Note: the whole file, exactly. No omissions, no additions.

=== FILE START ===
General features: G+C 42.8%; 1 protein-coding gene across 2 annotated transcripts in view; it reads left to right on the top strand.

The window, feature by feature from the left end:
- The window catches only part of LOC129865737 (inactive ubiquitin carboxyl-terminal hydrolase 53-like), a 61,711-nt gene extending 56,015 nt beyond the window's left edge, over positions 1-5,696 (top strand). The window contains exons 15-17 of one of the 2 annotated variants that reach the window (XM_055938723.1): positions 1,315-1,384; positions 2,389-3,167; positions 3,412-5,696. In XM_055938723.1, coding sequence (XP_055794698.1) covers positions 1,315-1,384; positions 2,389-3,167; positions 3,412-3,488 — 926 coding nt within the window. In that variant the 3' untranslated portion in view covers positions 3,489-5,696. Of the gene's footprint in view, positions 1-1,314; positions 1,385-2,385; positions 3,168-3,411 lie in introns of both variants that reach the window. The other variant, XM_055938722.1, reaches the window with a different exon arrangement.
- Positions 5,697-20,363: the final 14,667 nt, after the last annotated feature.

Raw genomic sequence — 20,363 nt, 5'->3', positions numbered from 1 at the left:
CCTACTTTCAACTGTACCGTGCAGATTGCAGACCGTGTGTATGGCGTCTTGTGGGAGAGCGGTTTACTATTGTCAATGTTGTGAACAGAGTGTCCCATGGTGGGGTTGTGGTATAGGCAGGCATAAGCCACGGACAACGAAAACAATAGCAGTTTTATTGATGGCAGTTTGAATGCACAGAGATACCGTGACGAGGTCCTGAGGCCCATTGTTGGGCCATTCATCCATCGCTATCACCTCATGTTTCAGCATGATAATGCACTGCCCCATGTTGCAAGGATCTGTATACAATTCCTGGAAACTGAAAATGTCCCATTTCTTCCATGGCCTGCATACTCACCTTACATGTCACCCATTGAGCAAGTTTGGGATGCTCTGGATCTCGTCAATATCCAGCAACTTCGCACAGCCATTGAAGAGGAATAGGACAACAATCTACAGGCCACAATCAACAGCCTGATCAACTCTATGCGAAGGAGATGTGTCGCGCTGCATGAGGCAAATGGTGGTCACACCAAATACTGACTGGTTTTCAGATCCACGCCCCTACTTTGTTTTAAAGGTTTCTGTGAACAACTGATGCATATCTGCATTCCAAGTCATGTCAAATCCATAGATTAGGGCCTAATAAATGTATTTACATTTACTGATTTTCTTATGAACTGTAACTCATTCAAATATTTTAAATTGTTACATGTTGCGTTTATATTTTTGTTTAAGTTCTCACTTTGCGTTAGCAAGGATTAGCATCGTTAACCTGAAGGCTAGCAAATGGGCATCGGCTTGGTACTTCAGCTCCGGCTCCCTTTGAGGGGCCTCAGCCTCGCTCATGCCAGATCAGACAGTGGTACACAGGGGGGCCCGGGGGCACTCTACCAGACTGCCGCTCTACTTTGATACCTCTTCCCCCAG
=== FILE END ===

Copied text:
General features: G+C 42.8%; 1 protein-coding gene across 2 annotated transcripts in view; it reads left to right on the top strand.

The window, feature by feature from the left end:
- The window catches only part of LOC129865737 (inactive ubiquitin carboxyl-terminal hydrolase 53-like), a 61,711-nt gene extending 56,015 nt beyond the window's left edge, over positions 1-5,696 (top strand). The window contains exons 15-17 of one of the 2 annotated variants that reach the window (XM_055938723.1): positions 1,315-1,384; positions 2,389-3,167; positions 3,412-5,696. In XM_055938723.1, coding sequence (XP_055794698.1) covers positions 1,315-1,384; positions 2,389-3,167; positions 3,412-3,488 — 926 coding nt within the window. In that variant the 3' untranslated portion in view covers positions 3,489-5,696. Of the gene's footprint in view, positions 1-1,314; positions 1,385-2,385; positions 3,168-3,411 lie in introns of both variants that reach the window. The other variant, XM_055938722.1, reaches the window with a different exon arrangement.
- Positions 5,697-20,363: the final 14,667 nt, after the last annotated feature.

Raw genomic sequence — 20,363 nt, 5'->3', positions numbered from 1 at the left:
CCTACTTTCAACTGTACCGTGCAGATTGCAGACCGTGTGTATGGCGTCTTGTGGGAGAGCGGTTTACTATTGTCAATGTTGTGAACAGAGTGTCCCATGGTGGGGTTGTGGTATAGGCAGGCATAAGCCACGGACAACGAAAACAATAGCAGTTTTATTGATGGCAGTTTGAATGCACAGAGATACCGTGACGAGGTCCTGAGGCCCATTGTTGGGCCATTCATCCATCGCTATCACCTCATGTTTCAGCATGATAATGCACTGCCCCATGTTGCAAGGATCTGTATACAATTCCTGGAAACTGAAAATGTCCCATTTCTTCCATGGCCTGCATACTCACCTTACATGTCACCCATTGAGCAAGTTTGGGATGCTCTGGATCTCGTCAATATCCAGCAACTTCGCACAGCCATTGAAGAGGAATAGGACAACAATCTACAGGCCACAATCAACAGCCTGATCAACTCTATGCGAAGGAGATGTGTCGCGCTGCATGAGGCAAATGGTGGTCACACCAAATACTGACTGGTTTTCAGATCCACGCCCCTACTTTGTTTTAAAGGTTTCTGTGAACAACTGATGCATATCTGCATTCCAAGTCATGTCAAATCCATAGATTAGGGCCTAATAAATGTATTTACATTTACTGATTTTCTTATGAACTGTAACTCATTCAAATATTTTAAATTGTTACATGTTGCGTTTATATTTTTGTTTAAGTTCTCACTTTGCGTTAGCAAGGATTAGCATCGTTAACCTGAAGGCTAGCAAATGGGCATCGGCTTGGTACTTCAGCTCCGGCTCCCTTTGAGGGGCCTCAGCCTCGCTCATGCCAGATCAGACAGTGGTACACAGGGGGGCCCGGGGGCACTCTACCAGACTGCCGCTCTACTTTGATACCTCTTCCCCCAG